For your second point, the fact that the textbook provides an analysis which is irrelevant to most real world cases is hardly the fault of probability any more than the irrelevance of penguins sliding across frictionless ice in introductory physics is the fault of calculus.

A trio of points:

1. The Monty Hall problem is designed to trip people who have shallow understanding of probability; therefore it’s not surprising that it does.

2. As soon as software gets to a reasonable level of complexity, devising a test battery without an understanding of the likelihood of errors in its component parts is a futile exercise. Any complex piece of software will have more failure points than can ever be tested.

3. Software that manages communications, for example, needs to represent expected response times or failure rates of the network components it’s managing. After some comedic attempts at circumventing probabilities in the early 80s, almost all this representation is probabilistic.

Cheers,

JCS

I agree that computers are basically deterministic. But I don’t see that probability being unnecessary follows from that. Computers can still be unpredictable, so the choice can still turn out to be “say something about probability, or don’t say anything at all”. Even if in principal you could run every possible input to an algorithm up to some limit, that doesn’t mean the computing time to do so actually exists.

And if we’re willing to allow that certain physical phenomena may be non-determinstic, doesn’t it seem likely that there’s at least a hint of non-determinism in the human giving input to the computer? I know we do things like say “7” a lot when asked for random numbers and underestimate the odds of runs of consecutive numbers, but even if we’re biased, the choice between “6” and “7” could still be non-determinstic.

Just to keep we pedants happy, please change “dice” to “die” when it is used as a singular noun. I don’t understand why this seems so hard for most people to remember.

@Carr

Most finite probabilistic problems such as the one you describe can be solved by combinatorics. They are just “counting” problems.

This being said, I don’t have a problem with probabilities as a branch of mathematics. I use probabilities extensively as a researcher.

What bothers me is the unnecessary introduction of probabilities into a problem purely for the sake of elegance, at the expense of legibility and correctness.

@Mark

Thanks. I do have a valid excuse: I write in English as a second language.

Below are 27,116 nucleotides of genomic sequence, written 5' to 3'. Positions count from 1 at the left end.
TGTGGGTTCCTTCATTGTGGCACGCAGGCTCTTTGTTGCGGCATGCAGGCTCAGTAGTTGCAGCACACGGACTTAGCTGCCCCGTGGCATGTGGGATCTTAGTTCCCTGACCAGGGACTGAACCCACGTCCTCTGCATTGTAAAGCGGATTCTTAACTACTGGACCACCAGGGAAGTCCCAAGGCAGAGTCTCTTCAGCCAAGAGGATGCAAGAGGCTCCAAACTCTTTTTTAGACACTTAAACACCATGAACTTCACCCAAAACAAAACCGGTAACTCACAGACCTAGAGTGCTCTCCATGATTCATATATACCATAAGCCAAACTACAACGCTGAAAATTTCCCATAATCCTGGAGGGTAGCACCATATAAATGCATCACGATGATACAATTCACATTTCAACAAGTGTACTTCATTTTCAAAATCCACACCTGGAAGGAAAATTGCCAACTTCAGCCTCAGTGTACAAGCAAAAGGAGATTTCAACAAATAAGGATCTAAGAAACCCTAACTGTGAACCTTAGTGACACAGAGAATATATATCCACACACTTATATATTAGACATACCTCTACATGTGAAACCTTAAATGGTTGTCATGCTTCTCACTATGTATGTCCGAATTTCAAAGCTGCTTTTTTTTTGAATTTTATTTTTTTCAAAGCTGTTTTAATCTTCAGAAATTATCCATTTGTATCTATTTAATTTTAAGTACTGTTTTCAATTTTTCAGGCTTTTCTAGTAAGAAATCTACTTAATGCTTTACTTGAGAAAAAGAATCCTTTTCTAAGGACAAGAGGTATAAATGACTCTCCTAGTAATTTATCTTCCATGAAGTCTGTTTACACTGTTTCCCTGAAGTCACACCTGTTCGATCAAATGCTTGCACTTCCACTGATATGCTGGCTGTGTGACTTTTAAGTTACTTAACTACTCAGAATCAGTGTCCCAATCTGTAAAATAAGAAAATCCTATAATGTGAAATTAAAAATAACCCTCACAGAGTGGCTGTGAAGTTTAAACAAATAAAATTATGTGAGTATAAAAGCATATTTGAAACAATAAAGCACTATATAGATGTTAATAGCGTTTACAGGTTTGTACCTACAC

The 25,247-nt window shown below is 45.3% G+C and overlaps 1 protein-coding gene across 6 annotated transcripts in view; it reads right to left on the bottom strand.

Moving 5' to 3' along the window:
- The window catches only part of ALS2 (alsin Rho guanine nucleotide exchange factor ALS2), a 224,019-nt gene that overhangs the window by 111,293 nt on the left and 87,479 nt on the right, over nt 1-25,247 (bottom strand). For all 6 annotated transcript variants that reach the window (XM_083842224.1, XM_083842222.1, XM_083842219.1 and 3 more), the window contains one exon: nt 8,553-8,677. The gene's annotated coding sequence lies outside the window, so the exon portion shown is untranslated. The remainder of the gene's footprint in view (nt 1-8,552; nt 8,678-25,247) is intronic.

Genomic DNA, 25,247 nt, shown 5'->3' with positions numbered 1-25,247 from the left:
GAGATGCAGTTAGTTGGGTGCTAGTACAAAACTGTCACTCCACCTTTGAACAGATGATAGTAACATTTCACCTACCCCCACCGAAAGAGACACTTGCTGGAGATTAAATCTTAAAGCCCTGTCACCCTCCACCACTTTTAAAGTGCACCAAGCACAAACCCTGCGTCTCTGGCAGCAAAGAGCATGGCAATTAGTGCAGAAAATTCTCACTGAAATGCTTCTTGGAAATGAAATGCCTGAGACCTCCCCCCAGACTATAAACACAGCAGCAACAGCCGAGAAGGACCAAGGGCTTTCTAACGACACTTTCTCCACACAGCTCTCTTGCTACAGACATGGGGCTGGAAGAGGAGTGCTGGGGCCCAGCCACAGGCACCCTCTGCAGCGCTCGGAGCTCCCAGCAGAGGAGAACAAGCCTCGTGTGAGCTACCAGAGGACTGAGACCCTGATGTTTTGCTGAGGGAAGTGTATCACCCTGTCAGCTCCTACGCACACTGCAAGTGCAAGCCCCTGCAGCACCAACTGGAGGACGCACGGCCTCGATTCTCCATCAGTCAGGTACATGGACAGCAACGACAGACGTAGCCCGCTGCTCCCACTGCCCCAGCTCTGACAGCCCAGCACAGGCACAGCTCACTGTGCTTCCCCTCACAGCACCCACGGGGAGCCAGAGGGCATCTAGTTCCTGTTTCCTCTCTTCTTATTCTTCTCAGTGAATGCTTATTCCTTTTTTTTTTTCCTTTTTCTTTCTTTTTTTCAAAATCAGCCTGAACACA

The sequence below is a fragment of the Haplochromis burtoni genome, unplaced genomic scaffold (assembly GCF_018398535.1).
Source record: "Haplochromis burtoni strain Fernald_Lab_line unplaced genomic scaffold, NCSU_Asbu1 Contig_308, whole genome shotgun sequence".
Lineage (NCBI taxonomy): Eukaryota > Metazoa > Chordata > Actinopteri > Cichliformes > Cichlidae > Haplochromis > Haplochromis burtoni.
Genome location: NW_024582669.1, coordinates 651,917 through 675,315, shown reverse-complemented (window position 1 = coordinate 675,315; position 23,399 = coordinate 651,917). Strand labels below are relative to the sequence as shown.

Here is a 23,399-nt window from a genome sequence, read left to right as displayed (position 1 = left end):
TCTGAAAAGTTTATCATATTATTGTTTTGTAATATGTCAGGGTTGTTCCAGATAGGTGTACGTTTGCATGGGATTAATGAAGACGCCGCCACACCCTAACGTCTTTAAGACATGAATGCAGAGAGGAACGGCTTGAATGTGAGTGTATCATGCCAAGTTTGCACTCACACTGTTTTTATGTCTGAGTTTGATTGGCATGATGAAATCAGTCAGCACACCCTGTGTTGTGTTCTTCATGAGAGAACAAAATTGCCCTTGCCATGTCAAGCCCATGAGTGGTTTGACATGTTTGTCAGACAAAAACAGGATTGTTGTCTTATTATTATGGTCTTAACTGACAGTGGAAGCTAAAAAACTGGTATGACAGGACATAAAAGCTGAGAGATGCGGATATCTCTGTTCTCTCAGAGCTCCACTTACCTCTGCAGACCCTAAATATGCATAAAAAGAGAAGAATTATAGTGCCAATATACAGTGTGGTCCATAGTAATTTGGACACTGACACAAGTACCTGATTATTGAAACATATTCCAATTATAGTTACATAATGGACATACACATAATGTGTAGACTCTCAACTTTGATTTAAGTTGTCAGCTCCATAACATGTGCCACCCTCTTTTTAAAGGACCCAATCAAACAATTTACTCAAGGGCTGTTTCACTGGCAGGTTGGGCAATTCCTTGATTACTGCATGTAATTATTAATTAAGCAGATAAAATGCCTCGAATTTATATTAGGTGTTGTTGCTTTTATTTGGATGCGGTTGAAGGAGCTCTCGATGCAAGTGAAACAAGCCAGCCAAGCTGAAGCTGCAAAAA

Probabilities are useful mathematical tools, and everybody should know how to use them. The claim they are not “first-class” is practically irrelevant, like claiming that algebra is not “first-class” because algebraic variables aren’t the sort of variables used in software. In contrast, “random” is a semantically empty term used to sell the philosophy of science dust-jackets at Barnes&Noble.

The damage is done when “random” and “probability” are conflated. This is reminiscent of calling those things in computer programs “variables”. One of my favorite quotes from grad school: “Random variables are neither random nor variable — they are functions.” Not knowing how to use random variables is akin to not knowing how to use functions.

Please solve the following puzzle with an algorithm, kindly refraining from any overt reliance on the maths of probability, just as you so ably demonstrated with the Monty Hall puzzle: Grab a bag of M&M candies and a penny. Sit in a circle with N of your friends. Eat an M&M, flip the coin, on heads pass the bag left and on tails pass it right — repeat until only one remaining person has not gotten any candy. For each of your N friends, what is the probability they will be the last to get some?

With regards to the Monty Hall problem, there is another layer of possibly misleading abstraction that nobody here has raised.

The original Monty Hall puzzle was framed as a story where the “agent” is the host of a game-show. Given that, I would think that arriving at the “correct” answer would involve asking yourself questions like these:

1) Does the gameshow host know where the treasure is hidden?

2) If he does know where the treasure is hidden, is he allowed to use that knowledge to pick which door to open for me, or does he have to randomly choose between the two remaining doors?

3) If the gameshow host is allowed to use his knowledge of where the treasure is, then is currently motivating him? Does he want me to win, in order to get the audience excited, or does he want me to loose, in order to get the audience to feel sympathy for me?

etc…

Most people in the street would focus on those fuzzy, psychology-related kinds of questions, as opposed to the neatly mathematical bits of the puzzle.

And in real-life, that’s probably the right thing to do.

@Mark

That should be “Just to keep *us* pedants happy” š

Determinism is what I miss the most since coming to Google š

http://yaroslavvb.blogspot.com/2011/06/embracing-non-determinism.html

Computers are, for all pratical purposes, deterministic, but the world around them is not. Probabilistic reasoning is hugely important in certain fields such as robotics. For example, take a look at the first few chapters of Probabilistic Robotics (http://www.amazon.com/Probabilistic-Robotics-Intelligent-Autonomous-Agents/dp/0262201623).

1. Keeping focused on conditional probability makes the proper answer come out.

2. The elaboration of all 9 cases hides the assignment of equal probabilities to each case, an assumption which would benefit from being explicit.